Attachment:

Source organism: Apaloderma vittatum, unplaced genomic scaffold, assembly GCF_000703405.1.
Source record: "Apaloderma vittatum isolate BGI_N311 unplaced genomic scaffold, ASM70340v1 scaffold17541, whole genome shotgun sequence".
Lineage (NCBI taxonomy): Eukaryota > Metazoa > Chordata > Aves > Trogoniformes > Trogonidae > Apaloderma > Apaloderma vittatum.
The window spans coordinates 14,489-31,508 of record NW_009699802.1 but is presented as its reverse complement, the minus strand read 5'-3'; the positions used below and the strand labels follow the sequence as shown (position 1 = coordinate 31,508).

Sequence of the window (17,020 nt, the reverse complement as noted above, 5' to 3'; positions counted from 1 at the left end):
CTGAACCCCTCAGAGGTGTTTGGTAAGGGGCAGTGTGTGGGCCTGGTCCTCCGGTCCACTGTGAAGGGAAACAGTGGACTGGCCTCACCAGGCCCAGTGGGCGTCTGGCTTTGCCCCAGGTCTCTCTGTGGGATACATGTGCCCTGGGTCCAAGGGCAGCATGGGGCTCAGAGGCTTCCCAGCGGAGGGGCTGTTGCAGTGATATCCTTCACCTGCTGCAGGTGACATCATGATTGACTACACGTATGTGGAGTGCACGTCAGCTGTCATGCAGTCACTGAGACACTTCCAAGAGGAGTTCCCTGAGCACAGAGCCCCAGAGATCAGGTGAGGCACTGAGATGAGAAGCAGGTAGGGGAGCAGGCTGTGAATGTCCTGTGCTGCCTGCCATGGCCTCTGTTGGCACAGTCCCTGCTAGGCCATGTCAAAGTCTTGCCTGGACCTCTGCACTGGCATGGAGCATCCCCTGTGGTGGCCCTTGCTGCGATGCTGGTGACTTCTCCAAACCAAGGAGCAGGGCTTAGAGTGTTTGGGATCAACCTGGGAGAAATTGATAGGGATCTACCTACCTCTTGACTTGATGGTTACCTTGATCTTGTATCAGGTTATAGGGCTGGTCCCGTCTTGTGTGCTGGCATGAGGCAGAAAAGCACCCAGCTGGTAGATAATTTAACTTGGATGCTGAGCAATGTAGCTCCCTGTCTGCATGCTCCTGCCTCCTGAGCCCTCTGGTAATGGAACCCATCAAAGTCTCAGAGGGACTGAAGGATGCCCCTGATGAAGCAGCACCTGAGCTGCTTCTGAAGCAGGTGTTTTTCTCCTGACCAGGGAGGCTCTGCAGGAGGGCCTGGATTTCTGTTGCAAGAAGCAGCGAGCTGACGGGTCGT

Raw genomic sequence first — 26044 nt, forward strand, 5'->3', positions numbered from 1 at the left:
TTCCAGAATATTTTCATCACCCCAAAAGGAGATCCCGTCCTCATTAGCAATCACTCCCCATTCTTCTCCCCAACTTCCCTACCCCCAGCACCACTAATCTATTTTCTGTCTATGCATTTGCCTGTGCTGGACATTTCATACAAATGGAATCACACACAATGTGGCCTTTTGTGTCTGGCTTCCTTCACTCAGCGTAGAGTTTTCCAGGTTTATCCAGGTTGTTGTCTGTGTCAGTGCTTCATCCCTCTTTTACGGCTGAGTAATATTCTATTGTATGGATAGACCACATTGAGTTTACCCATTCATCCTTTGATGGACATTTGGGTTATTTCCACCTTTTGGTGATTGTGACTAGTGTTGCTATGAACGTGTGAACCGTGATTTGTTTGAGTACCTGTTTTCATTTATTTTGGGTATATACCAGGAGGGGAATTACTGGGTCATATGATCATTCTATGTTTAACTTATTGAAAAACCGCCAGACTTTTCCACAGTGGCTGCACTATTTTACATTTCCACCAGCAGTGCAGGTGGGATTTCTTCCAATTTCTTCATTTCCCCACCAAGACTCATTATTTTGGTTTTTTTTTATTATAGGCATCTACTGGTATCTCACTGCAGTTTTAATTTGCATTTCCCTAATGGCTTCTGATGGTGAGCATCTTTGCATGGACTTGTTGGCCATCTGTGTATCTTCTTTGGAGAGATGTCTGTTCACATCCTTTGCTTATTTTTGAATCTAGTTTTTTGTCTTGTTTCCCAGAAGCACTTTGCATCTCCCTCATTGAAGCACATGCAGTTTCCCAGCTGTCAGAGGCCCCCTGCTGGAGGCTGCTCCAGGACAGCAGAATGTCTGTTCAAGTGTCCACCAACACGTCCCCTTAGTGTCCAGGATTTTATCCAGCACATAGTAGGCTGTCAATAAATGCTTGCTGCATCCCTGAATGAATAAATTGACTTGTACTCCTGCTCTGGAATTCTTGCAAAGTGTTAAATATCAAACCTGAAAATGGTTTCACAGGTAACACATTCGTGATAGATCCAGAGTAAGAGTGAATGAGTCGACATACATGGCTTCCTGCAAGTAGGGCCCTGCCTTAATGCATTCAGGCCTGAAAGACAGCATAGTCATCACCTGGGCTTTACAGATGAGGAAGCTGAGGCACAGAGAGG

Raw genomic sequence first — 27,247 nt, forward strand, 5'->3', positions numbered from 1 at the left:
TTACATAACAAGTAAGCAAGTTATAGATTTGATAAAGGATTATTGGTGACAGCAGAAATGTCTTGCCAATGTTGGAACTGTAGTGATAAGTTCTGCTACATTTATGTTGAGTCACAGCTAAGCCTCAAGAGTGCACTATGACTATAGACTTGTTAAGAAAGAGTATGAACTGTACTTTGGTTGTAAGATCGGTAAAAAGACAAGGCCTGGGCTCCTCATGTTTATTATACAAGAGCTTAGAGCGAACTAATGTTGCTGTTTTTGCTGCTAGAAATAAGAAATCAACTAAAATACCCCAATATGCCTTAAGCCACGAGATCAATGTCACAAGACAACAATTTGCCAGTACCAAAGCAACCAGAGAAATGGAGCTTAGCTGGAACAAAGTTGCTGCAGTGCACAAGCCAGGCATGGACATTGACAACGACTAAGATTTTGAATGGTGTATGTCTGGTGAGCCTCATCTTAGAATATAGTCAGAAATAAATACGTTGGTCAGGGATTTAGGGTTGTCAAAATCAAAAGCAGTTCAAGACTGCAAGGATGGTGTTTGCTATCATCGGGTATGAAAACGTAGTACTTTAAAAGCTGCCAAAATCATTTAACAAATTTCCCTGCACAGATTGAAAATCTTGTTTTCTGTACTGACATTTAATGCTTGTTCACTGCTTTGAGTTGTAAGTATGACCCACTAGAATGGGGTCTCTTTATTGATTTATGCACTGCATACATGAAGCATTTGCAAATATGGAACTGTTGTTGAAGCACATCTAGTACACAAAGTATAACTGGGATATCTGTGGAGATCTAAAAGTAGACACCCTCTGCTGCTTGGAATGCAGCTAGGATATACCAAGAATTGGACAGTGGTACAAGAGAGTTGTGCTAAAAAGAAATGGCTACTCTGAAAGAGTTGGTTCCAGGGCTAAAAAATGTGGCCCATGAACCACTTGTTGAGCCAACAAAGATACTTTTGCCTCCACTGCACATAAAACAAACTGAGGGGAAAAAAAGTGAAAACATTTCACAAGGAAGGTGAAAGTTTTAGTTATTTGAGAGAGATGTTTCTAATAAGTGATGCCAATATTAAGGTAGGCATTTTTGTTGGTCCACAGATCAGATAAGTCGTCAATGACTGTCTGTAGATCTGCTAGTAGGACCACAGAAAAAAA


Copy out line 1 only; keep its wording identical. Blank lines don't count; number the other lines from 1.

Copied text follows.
Source organism: Apaloderma vittatum, unplaced genomic scaffold, assembly GCF_000703405.1.